If product advertising can be simply defined as the means by which you catch the customer’s attention and persuade them to choose your product rather than those of your competitors, then you’d be hard pressed to find a more effective form of advertising, particularly at point of sale, than attractive and effective labelling.
What’s more, with modern colour digital or inkjet label printing technology, the means to design and produce innovative and eye-catching product labelling is entirely in the hands of the manufacturer. Even smaller companies can now take control of costs and quality by using purpose designed and built label printing equipment from specialists such as QuickLabel Systems .
This allows smart manufacturers to take advantage of benefits such as reduced costs in outsourcing labelling supplies, additional flexibility of label production by producing labels in exactly the right quantities “just-in-time”, linking label production with the product production line as well as allowing changes to be made to labelling content almost at will.
Traditional ads in trouble?
The effectiveness of the product label in advertising was highlighted recently in a number of recent stories in the media, such as this clip on the BBC’s website, indicating that the growth of digital TV and programmes “on demand” has given TV advertising something of a headache.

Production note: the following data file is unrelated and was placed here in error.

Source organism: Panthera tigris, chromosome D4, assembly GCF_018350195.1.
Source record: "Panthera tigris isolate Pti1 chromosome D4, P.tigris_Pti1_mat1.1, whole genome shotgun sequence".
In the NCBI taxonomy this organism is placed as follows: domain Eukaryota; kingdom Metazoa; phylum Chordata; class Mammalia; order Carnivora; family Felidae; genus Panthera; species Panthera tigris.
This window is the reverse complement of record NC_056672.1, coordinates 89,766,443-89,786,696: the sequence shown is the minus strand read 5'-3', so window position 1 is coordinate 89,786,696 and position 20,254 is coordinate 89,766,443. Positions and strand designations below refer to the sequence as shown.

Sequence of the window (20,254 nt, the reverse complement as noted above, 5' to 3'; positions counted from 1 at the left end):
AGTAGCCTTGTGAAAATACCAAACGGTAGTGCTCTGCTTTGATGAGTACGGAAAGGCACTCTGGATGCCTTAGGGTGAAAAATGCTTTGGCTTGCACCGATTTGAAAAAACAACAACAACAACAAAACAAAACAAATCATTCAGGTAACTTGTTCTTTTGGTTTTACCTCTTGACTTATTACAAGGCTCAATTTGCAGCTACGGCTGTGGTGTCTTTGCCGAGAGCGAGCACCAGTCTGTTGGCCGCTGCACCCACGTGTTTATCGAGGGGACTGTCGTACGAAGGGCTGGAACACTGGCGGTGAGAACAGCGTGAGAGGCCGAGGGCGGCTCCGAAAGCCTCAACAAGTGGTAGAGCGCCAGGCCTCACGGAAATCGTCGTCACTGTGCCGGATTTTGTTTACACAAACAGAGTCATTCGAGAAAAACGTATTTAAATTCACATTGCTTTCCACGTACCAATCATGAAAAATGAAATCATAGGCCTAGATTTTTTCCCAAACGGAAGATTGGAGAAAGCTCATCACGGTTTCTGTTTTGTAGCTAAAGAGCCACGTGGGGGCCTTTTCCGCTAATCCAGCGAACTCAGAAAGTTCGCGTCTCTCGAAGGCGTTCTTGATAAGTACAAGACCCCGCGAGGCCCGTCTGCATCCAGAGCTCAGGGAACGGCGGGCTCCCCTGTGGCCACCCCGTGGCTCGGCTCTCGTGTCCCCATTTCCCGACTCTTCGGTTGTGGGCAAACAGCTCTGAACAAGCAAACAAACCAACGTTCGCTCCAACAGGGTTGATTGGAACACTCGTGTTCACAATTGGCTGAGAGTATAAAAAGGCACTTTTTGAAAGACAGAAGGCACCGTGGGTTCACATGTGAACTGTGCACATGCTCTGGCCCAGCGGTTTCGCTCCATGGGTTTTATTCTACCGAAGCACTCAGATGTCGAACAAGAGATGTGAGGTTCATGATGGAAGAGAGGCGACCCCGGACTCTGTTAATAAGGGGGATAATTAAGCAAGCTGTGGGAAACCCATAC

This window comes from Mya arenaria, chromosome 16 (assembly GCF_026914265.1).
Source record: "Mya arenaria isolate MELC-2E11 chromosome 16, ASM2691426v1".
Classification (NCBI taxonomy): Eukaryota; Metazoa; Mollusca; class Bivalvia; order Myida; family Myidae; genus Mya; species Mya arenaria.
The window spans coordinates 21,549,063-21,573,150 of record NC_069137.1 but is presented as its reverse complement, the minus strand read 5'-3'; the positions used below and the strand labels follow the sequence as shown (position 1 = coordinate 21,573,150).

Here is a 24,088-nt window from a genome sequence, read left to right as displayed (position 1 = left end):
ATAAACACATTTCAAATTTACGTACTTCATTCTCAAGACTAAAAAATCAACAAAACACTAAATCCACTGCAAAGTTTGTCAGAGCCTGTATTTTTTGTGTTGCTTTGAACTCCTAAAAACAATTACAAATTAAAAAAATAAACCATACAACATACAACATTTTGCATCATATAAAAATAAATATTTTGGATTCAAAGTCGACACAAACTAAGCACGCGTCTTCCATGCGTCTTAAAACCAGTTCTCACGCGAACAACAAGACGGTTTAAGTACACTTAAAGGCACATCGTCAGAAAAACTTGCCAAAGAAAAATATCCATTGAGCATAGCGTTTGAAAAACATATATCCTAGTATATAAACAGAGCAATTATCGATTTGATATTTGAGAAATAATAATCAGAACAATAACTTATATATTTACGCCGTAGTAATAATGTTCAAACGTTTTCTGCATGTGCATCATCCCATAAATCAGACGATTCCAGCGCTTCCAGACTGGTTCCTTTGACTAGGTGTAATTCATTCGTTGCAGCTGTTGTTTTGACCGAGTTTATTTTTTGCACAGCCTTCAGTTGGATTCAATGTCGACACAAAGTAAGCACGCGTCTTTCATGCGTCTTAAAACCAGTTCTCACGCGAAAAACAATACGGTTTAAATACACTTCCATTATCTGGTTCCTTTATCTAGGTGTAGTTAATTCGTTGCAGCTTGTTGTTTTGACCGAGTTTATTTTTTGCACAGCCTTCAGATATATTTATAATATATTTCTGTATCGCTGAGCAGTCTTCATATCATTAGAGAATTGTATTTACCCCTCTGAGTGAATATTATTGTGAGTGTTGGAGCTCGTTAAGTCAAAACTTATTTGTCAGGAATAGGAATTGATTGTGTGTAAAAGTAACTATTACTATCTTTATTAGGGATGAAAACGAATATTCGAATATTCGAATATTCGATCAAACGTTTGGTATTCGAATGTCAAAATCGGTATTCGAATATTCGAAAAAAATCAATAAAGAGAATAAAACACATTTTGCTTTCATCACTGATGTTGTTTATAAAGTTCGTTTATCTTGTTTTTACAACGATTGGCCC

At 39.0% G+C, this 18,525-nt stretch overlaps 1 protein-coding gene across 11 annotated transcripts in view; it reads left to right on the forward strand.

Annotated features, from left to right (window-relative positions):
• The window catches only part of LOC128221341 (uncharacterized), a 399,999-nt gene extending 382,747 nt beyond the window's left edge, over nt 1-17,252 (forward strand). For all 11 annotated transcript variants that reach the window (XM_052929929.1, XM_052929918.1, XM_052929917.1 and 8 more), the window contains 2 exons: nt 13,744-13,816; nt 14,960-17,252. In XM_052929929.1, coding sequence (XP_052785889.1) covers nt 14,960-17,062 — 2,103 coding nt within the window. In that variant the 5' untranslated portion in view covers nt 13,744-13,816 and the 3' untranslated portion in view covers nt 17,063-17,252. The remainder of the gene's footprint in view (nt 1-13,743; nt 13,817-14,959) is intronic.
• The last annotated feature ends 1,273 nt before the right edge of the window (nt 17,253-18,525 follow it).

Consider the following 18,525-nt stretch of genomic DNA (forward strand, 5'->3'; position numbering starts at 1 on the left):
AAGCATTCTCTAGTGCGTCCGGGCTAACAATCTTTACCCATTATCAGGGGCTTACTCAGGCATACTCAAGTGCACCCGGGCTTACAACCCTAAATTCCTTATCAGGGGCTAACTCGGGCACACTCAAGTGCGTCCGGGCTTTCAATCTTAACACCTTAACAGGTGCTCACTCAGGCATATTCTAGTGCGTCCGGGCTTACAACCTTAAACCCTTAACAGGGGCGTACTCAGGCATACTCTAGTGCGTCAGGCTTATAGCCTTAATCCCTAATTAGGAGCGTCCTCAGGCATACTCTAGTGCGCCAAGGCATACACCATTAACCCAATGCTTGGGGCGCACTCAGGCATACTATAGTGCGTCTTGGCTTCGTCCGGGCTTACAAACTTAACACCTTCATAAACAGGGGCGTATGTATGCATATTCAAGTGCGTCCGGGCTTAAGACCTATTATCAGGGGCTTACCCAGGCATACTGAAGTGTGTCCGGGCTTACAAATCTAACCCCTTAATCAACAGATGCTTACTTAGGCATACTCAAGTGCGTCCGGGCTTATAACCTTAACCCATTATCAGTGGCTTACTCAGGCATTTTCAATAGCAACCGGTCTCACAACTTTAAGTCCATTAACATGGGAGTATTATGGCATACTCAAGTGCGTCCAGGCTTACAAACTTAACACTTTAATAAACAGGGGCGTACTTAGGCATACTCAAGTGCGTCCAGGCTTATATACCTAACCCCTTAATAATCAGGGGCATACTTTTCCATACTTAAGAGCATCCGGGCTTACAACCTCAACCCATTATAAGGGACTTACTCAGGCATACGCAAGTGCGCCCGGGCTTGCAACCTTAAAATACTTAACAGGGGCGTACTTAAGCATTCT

With traditional TV, while many of us would routinely switch off metaphorically from the ad man’s message, it’s now increasingly possible to switch off and by-pass the adverts for real. Saving programmes for future viewing using digital smart TV’s allows the viewer to simply skip through the unwanted interruption of the three minute ad break.
The resulting fall off in effectiveness of traditional TV advertising has meant an unwelcome fall in advertising revenue for commercial TV companies. It’s also caused a sharp rise in demand, and hence price premium, for advertising around big live sport events. By their very nature, viewers tend to watch these as they’re transmitted rather than via their TV’s digital player – and consequently there’s less opportunity to escape the adverts. Ever wondered why broadcasters schedule a half hour build up to the big match? Clue – it’s not to allow you to experience the dubious benefit of half an hour of expert and insightful TV punditry!
Thinking out of the box, advertisers (and TV Execs) are turning more to the once-derided ploy of product placement – the prominent display of the sponsor’s product, with printed colour labelling to the fore, naturally, during the programme itself. Here, however, instead of being part of the problem, digital technology comes to the ad man’s rescue as part of the solution.
It’s a fairly easy process, given modern digital technology, to add the product, printed labelling and all, post production. This has a couple of important advantages for the advertiser. It means, for example, that the TV Company can sell the screen time more than once to different advertisers. It also allows the product being advertised to be changed depending on where, or even when, the programme is being aired. And because the “advertisement” is embedded in the programme itself, not to mention being assimilated almost subliminally be the target audience, it’s extremely effective
Yet for the maximum effect, we come back almost to first principals – the thing that really grabs the customer’s attention, now as always, is attractive, eye-catching product label printing.